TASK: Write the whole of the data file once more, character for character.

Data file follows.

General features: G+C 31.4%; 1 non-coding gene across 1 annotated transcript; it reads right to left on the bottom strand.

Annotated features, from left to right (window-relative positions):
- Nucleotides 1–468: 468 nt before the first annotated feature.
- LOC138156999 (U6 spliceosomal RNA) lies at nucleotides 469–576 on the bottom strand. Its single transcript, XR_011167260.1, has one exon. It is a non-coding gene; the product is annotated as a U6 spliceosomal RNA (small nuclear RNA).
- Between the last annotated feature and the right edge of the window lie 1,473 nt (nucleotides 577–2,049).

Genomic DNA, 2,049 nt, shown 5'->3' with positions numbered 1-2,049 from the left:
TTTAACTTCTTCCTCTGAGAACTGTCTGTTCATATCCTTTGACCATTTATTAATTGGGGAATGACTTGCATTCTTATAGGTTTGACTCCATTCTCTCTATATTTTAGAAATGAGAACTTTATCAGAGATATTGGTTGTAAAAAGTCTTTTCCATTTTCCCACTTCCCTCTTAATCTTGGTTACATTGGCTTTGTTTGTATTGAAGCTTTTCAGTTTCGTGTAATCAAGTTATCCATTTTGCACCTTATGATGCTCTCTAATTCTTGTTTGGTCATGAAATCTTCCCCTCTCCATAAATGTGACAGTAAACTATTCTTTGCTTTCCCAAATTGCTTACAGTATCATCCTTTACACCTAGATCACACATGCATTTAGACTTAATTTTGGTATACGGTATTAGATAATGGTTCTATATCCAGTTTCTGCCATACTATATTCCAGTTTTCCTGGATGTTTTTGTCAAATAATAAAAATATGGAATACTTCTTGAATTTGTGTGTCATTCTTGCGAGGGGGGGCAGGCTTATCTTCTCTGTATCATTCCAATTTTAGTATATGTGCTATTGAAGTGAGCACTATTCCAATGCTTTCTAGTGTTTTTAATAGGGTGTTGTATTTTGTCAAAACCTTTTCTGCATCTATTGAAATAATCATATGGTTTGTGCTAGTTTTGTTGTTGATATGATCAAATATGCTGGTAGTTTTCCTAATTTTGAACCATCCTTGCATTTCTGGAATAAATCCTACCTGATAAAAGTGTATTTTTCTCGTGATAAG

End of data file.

General features: G+C 31.4%; 1 non-coding gene across 1 annotated transcript; it reads right to left on the bottom strand.

Annotated features, from left to right (window-relative positions):
- Nucleotides 1–468: 468 nt before the first annotated feature.
- LOC138156999 (U6 spliceosomal RNA) lies at nucleotides 469–576 on the bottom strand. Its single transcript, XR_011167260.1, has one exon. It is a non-coding gene; the product is annotated as a U6 spliceosomal RNA (small nuclear RNA).
- Between the last annotated feature and the right edge of the window lie 1,473 nt (nucleotides 577–2,049).

Genomic DNA, 2,049 nt, shown 5'->3' with positions numbered 1-2,049 from the left:
TTTAACTTCTTCCTCTGAGAACTGTCTGTTCATATCCTTTGACCATTTATTAATTGGGGAATGACTTGCATTCTTATAGGTTTGACTCCATTCTCTCTATATTTTAGAAATGAGAACTTTATCAGAGATATTGGTTGTAAAAAGTCTTTTCCATTTTCCCACTTCCCTCTTAATCTTGGTTACATTGGCTTTGTTTGTATTGAAGCTTTTCAGTTTCGTGTAATCAAGTTATCCATTTTGCACCTTATGATGCTCTCTAATTCTTGTTTGGTCATGAAATCTTCCCCTCTCCATAAATGTGACAGTAAACTATTCTTTGCTTTCCCAAATTGCTTACAGTATCATCCTTTACACCTAGATCACACATGCATTTAGACTTAATTTTGGTATACGGTATTAGATAATGGTTCTATATCCAGTTTCTGCCATACTATATTCCAGTTTTCCTGGATGTTTTTGTCAAATAATAAAAATATGGAATACTTCTTGAATTTGTGTGTCATTCTTGCGAGGGGGGGCAGGCTTATCTTCTCTGTATCATTCCAATTTTAGTATATGTGCTATTGAAGTGAGCACTATTCCAATGCTTTCTAGTGTTTTTAATAGGGTGTTGTATTTTGTCAAAACCTTTTCTGCATCTATTGAAATAATCATATGGTTTGTGCTAGTTTTGTTGTTGATATGATCAAATATGCTGGTAGTTTTCCTAATTTTGAACCATCCTTGCATTTCTGGAATAAATCCTACCTGATAAAAGTGTATTTTTCTCGTGATAAG